Chart In Focus

DJIA’s Proportional Price Oscillator

September 04, 2015

When my parents, Sherman and Marian McClellan, first came up with the math for the McClellan Oscillator in 1969, they were applying it to the daily difference between Advances and Declines (A-D).  But they also soon applied the same math to data for closing prices, what we now call a McClellan Price Oscillator.  It examines the difference between the 10% Trend and 5% Trend (19-day and 39-day EMAs) of closing prices.  In that sense, it is very similar to Gerald Appel’s MACD (Moving Average Convergence-Divergence), which uses default settings of 12-day and 26-day EMAs.

As an aside, 1969 was the same year when Gerald Appel came up with MACD.  It is a fascinating bit of serendipity that people on opposite sides of the country, and with no communication, would undertake at the same time to examine the differences between two moving averages of stock market data.

Generally speaking, when the Price Oscillator is rising, that is bullish, and when it is falling that is bearish.  The positive and negative implications gain greater weight when the Price Oscillator is positive or negative.  In other words, a negative and falling Price Oscillator is more negative than if the Price Oscillator were falling while above zero.

When the Price Oscillator reaches extreme readings, those rules start to change, just as a bungee jumper experiences different types of acceleration or deceleration as the bungee cords reach their full extreme.  But the raw math of the calculation of the Price Oscillator contains one slight problem which makes identifying extreme values more difficult: the amplitudes increase as prices go higher.

Over short time periods, that is not so much of a problem.  But if we want to do a really long term comparison of Price Oscillator values, then it is best to add one more bit of math to the equation, and create what we call the Proportional Price Oscillator or PPO.  Its calculation involves taking the regular Price Oscillator (10%T minus 5%T) and then dividing it by each day’s closing price.

The chart above shows the PPO for the DJIA, dating back to 2008.  The rapid price drop in August 2015 has already created a pretty oversold reading for this indicator, the equivalent of what we saw in 2011 after the end of QE2, and of the low in 2010 following the post-QE1 Flash Crash and its ensuing aftermath.  So on that basis, an argument can be made that enough damage has been done to stock prices, and that we should be looking upward from here.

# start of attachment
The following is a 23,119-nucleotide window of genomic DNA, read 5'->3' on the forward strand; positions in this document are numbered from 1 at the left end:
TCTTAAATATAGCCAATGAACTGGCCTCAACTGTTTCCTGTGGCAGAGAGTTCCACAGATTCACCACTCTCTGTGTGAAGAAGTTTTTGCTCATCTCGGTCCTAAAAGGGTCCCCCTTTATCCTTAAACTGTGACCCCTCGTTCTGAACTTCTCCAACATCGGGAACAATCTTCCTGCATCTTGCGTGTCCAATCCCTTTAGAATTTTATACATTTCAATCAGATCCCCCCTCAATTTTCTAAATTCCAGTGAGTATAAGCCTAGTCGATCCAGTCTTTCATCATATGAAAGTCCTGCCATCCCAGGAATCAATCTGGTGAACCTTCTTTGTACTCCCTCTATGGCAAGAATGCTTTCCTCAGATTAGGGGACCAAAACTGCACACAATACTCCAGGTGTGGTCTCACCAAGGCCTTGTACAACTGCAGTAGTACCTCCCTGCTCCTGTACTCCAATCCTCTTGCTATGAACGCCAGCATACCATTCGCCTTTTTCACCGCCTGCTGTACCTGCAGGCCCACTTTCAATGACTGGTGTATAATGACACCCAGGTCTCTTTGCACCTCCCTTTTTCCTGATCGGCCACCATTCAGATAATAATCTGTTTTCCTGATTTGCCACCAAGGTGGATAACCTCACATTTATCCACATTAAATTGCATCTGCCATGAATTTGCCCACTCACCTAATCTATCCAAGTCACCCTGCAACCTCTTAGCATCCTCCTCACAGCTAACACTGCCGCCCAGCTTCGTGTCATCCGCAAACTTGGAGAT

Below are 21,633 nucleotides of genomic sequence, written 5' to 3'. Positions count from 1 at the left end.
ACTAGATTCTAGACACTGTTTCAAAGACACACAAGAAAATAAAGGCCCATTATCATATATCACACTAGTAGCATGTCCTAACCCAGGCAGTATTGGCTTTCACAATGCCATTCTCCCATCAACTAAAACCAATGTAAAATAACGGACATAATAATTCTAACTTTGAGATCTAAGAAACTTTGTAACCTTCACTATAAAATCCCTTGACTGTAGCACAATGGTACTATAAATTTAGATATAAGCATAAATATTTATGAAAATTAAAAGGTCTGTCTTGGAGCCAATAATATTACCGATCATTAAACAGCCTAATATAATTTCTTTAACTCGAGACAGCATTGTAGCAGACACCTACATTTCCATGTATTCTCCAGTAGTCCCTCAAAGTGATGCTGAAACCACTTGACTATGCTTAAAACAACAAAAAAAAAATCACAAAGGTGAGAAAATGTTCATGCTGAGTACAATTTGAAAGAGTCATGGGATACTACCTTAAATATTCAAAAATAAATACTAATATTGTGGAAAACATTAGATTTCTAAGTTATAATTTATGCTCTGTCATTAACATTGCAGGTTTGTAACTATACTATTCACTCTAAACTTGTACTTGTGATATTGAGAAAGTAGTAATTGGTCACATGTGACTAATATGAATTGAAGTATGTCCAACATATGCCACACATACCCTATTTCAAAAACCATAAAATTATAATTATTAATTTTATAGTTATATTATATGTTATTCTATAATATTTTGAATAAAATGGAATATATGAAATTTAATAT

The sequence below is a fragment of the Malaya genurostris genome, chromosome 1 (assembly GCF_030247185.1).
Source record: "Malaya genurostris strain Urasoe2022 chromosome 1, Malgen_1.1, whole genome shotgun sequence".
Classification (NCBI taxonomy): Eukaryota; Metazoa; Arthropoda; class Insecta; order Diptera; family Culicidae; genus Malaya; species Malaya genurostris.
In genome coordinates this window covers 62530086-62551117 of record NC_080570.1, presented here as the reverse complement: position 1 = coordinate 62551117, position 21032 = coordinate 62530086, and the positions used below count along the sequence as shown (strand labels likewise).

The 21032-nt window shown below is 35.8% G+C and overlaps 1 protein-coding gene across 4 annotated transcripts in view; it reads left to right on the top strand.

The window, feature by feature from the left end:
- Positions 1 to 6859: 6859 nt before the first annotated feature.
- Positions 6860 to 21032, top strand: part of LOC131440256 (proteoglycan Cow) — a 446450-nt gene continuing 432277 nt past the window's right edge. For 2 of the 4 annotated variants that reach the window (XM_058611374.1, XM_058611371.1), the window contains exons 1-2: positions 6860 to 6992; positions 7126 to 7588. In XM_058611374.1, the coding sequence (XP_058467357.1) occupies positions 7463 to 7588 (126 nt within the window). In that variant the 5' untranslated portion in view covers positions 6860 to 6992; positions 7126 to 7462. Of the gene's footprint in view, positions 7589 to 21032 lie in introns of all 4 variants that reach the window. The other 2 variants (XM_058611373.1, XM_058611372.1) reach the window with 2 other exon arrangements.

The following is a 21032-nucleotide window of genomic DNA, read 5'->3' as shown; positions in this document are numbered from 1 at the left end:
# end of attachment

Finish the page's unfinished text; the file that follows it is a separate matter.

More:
But that argument presumes that the stock market is still in a very long term uptrend, and so that uptrend rules for oversold conditions still apply.  But when we look back at how the market behaved in the 2008 bear market, we find that different rules of interpretation must be applied.

During the 2008 bear market, we saw much lower readings for the DJIA’s PPO.  So yes, Virginia, the market really can get more oversold than this.  In a bear market, the oversold readings only lead to temporary pauses in the decline, and then more downward movement ensues.  So before one can properly interpret the current oversold reading in the PPO (or any other indicator), one must first determine one’s assumptions about whether this is really a bear market, or just a “correction”

If you are not ready to make that determination for yourself, then the Price Oscillator can help.  It can reveal to us, with a lag, that a supposed bull market bounce is failing when it turns back downward while still below zero.  Notice how that happened several times during the 2008 bear market.  Each time a Price Oscillator turns down while still below zero, it conveys the “promise” of a lower closing low on the ensuing move.  Please note that “promise” is not the same thing as “guarantee”.  The promise of a lower closing low can be revoked if prices turn back up again promptly.

For those who wish to track the DJIA's Price Oscillator, you can build it yourself in a spreadsheet, or on several technical analysis programs and web sites.  It is also featured in every issue of our twice monthly McClellan Market Report, and its value is also reported every day in our Daily Edition, and on the Market Breadth Data page on our website.

Tom McClellan
Editor, The McClellan Market Report

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